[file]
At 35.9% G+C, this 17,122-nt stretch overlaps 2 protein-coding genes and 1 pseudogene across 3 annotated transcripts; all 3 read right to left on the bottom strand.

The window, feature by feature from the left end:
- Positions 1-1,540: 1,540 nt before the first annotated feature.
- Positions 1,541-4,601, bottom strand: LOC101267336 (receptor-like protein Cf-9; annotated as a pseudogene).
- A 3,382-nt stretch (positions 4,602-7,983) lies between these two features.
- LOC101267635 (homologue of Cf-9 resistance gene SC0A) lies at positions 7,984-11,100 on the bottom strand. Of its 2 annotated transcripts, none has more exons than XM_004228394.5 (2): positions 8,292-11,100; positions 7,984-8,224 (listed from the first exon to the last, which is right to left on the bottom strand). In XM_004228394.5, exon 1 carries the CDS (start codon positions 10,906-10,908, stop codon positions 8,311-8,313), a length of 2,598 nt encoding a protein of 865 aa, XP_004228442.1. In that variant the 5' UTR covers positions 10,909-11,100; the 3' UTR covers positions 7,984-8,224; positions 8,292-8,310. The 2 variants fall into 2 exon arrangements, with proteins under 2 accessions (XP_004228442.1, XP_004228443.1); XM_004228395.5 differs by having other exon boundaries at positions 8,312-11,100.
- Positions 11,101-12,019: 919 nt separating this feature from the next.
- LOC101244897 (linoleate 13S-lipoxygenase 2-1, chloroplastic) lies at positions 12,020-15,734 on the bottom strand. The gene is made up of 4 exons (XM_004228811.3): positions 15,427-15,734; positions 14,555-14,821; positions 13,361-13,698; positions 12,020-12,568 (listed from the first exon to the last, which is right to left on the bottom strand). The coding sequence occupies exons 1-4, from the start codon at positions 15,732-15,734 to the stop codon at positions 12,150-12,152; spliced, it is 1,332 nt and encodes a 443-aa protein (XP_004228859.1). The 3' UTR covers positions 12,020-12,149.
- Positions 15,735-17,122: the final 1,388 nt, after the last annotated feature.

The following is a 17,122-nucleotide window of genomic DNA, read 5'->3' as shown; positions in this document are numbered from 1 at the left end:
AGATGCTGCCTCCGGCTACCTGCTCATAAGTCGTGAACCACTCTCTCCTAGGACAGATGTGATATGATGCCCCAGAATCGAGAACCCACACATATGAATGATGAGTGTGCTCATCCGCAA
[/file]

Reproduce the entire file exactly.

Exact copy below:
At 35.9% G+C, this 17,122-nt stretch overlaps 2 protein-coding genes and 1 pseudogene across 3 annotated transcripts; all 3 read right to left on the bottom strand.

The window, feature by feature from the left end:
- Positions 1-1,540: 1,540 nt before the first annotated feature.
- Positions 1,541-4,601, bottom strand: LOC101267336 (receptor-like protein Cf-9; annotated as a pseudogene).
- A 3,382-nt stretch (positions 4,602-7,983) lies between these two features.
- LOC101267635 (homologue of Cf-9 resistance gene SC0A) lies at positions 7,984-11,100 on the bottom strand. Of its 2 annotated transcripts, none has more exons than XM_004228394.5 (2): positions 8,292-11,100; positions 7,984-8,224 (listed from the first exon to the last, which is right to left on the bottom strand). In XM_004228394.5, exon 1 carries the CDS (start codon positions 10,906-10,908, stop codon positions 8,311-8,313), a length of 2,598 nt encoding a protein of 865 aa, XP_004228442.1. In that variant the 5' UTR covers positions 10,909-11,100; the 3' UTR covers positions 7,984-8,224; positions 8,292-8,310. The 2 variants fall into 2 exon arrangements, with proteins under 2 accessions (XP_004228442.1, XP_004228443.1); XM_004228395.5 differs by having other exon boundaries at positions 8,312-11,100.
- Positions 11,101-12,019: 919 nt separating this feature from the next.
- LOC101244897 (linoleate 13S-lipoxygenase 2-1, chloroplastic) lies at positions 12,020-15,734 on the bottom strand. The gene is made up of 4 exons (XM_004228811.3): positions 15,427-15,734; positions 14,555-14,821; positions 13,361-13,698; positions 12,020-12,568 (listed from the first exon to the last, which is right to left on the bottom strand). The coding sequence occupies exons 1-4, from the start codon at positions 15,732-15,734 to the stop codon at positions 12,150-12,152; spliced, it is 1,332 nt and encodes a 443-aa protein (XP_004228859.1). The 3' UTR covers positions 12,020-12,149.
- Positions 15,735-17,122: the final 1,388 nt, after the last annotated feature.

The following is a 17,122-nucleotide window of genomic DNA, read 5'->3' as shown; positions in this document are numbered from 1 at the left end:
AGATGCTGCCTCCGGCTACCTGCTCATAAGTCGTGAACCACTCTCTCCTAGGACAGATGTGATATGATGCCCCAGAATCGAGAACCCACACATATGAATGATGAGTGTGCTCATCCGCAA